Susan Lewis

Arts & Culture Senior Producer

Susan is an arts and culture reporter for WRTI. She contributes Arts Desk features, and weekly intermission interviews for The Philadelphia Orchestra in Concert broadcast series on WRTI with host Gregg Whiteside.

She is also a freelance essayist, journalist, and speechwriter who has written about Philadelphia for Insight Guides and Greater Philadelphia Tourism Marketing Corporation's Culture Files.  A former columnist for Philadelphia Magazine, she is the author of Reinventing Ourselves after Motherhood and a book of essays. Her work has appeared in The Philadelphia Inquirer, Child Magazine, Parents Magazine, Reader's Digest and Ladies' Home Journal (Parents Digest).

Born and raised in Philadelphia, Susan is also a lawyer, with a B.A. in Philosophy from Trinity College, Connecticut, and a J.D. from New York University School of Law. She has practiced law in New York City and taught entertainment law at Rutgers Law School in Camden.

Ways to Connect

The wise 92-year-old, internationally renowned conductor Herbert Blomstedt said recently in an interview:  “Music is a very spiritual art. I don’t say religious; it’s spiritual, because music exists only in the air.”

Bram Goots

An opera-ballet about a child and his enchanted toys and animals came into being in the wake of World War I. Maurice Ravel's L'enfant et les sortileges, or "the Child and the Spells" explores human cruelty and kindness through the eyes of a child. 

Heidi Kaden/Unsplash

While we practice important social distancing to keep everyone healthy and safe, we don’t have to be isolated. We can share in the experience of listening to great music, much of it created by musicians in our own region.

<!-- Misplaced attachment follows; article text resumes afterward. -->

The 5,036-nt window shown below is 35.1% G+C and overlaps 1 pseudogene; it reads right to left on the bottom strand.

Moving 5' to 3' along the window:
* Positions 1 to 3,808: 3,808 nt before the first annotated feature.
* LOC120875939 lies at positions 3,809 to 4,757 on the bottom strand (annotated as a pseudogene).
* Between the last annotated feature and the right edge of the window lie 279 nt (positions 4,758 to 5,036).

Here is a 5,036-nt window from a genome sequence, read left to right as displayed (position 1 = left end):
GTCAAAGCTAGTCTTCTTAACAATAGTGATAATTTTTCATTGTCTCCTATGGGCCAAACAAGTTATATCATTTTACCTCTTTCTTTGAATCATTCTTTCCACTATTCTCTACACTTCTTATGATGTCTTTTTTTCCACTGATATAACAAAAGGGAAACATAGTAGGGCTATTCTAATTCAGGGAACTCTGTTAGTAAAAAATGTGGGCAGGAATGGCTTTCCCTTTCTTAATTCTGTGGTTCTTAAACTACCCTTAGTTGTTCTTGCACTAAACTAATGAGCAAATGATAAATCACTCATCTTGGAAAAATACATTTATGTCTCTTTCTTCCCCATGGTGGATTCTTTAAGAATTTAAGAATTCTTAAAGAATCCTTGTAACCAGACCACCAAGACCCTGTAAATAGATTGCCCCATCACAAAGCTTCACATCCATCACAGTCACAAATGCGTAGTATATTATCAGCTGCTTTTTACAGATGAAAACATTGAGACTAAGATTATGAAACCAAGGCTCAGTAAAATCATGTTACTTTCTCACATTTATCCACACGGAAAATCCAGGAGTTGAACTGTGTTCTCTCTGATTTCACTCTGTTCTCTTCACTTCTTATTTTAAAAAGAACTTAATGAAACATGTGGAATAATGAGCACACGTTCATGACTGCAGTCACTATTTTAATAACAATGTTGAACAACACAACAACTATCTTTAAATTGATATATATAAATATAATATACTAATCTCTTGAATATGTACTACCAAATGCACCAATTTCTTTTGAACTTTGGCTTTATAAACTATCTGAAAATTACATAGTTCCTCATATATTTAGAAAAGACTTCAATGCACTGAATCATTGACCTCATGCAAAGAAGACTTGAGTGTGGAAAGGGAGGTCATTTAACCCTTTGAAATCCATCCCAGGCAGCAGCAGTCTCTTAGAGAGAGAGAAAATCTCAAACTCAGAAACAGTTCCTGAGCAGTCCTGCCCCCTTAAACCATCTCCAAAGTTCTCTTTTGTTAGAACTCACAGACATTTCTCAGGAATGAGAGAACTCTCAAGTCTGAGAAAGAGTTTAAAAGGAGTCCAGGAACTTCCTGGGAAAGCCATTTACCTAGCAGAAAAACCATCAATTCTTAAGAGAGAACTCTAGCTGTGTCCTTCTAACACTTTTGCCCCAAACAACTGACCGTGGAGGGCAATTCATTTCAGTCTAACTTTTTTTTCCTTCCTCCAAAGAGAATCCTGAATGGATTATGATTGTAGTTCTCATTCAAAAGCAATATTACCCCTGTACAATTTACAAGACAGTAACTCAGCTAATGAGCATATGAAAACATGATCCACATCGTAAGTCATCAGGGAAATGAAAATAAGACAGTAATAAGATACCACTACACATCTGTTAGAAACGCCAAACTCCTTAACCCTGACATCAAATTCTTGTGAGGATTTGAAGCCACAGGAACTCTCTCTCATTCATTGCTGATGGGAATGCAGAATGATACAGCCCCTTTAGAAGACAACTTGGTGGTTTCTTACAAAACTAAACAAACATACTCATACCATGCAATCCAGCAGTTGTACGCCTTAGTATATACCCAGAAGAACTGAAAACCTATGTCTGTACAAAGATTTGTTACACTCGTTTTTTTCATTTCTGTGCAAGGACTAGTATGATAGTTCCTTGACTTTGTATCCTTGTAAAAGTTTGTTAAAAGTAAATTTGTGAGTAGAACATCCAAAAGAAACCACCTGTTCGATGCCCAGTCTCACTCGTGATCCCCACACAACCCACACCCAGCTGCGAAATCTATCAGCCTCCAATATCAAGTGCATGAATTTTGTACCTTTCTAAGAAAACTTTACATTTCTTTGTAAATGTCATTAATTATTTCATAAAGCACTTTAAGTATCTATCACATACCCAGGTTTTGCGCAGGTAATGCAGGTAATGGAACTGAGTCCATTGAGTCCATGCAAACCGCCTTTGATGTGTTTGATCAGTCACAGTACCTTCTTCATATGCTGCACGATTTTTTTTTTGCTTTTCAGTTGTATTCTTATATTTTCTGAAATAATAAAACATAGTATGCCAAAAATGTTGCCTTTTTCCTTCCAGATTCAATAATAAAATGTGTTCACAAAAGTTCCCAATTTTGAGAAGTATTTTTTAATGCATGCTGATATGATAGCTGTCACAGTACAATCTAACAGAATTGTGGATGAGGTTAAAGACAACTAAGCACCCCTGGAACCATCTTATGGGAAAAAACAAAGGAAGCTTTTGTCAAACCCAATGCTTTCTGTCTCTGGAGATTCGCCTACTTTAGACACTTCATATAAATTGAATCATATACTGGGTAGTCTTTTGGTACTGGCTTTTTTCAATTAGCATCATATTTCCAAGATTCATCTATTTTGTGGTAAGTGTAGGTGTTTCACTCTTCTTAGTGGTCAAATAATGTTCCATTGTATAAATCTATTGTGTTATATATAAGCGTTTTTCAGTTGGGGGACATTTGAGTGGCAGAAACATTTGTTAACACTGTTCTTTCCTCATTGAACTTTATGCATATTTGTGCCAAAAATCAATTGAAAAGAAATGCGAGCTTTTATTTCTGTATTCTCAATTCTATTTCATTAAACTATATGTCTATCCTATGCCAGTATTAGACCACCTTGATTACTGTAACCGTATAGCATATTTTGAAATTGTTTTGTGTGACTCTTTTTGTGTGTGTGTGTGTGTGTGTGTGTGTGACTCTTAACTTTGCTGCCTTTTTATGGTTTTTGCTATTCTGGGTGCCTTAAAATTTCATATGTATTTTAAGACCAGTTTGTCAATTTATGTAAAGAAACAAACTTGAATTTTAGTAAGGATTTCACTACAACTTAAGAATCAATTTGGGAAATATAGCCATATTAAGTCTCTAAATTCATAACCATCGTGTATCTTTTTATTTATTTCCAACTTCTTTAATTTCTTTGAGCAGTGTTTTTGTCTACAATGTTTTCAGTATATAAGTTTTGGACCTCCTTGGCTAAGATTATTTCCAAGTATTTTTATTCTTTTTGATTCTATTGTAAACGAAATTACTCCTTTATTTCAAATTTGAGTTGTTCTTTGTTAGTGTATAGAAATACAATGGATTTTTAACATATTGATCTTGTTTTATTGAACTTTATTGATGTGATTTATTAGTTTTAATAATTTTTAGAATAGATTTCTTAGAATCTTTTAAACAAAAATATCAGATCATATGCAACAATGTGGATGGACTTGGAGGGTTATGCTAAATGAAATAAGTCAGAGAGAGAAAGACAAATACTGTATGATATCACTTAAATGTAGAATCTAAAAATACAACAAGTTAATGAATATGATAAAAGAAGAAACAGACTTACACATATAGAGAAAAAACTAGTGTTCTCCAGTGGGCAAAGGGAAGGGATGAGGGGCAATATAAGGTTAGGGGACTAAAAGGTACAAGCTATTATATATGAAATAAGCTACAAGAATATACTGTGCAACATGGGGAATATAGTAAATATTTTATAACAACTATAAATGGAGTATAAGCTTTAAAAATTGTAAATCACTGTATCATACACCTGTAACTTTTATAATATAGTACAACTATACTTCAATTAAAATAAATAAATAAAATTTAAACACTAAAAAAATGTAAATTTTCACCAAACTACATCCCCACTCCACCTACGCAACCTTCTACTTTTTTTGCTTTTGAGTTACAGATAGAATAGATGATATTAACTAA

Maurice Jerry Beznos

Pianist Emanual Ax, known both for both his virtuosity and genuine good nature, is drawn to the power and genius of Beethoven. You wouldn't know, just from talking to him, that he's one of today's great pianists.

Celebrate the season with us as we look back to Craft Works Music's visit to the WRTI Performance Studio last year to sing madrigals and other works inspired by springtime. WRTI's Susan Lewis is host. 

Wikipedia Commons

Ludwig van Beethoven’s Fifth Symphony premiered in 1808 and was praised as "one of the most important works of the time" by critic E.T.A. Hoffman. WRTI’s Susan Lewis explores why, in the more than 200 years since, the work retains its extraordinary appeal.


March 9, 2020. In For Love of You, pianist Lara Downes pays homage to the 19th-century pianist and composer Clara Wieck Schumann, playing solo piano works created by both Clara and Robert Schumann during a forbidden love affair before they eventually married.  

Conrad Erb Photography

The Chestnut Street Singers were live from WRTI's Performance Studio in advance of their March 6th and 8th concerts celebrating the past and future of their ensemble, now in its 10th season. WRTI's Susan Lewis, host.

In the mid-19th century, there were few performance opportunities for large-scale works by women composers. Today, a symphony composed in the 1840s by French pianist, teacher and composer Louise Farrenc is finally getting well-deserved attention on the concert stage in Philadelphia.

Charles Boudreau

Described by NPR as “one of today’s most eclectic composers,” Vivian Fung’s inspirations range from ancient gamelon music to ideas for preparing pot roast (for Supreme Court Justice Ruth Bader Ginsburg, no less!)

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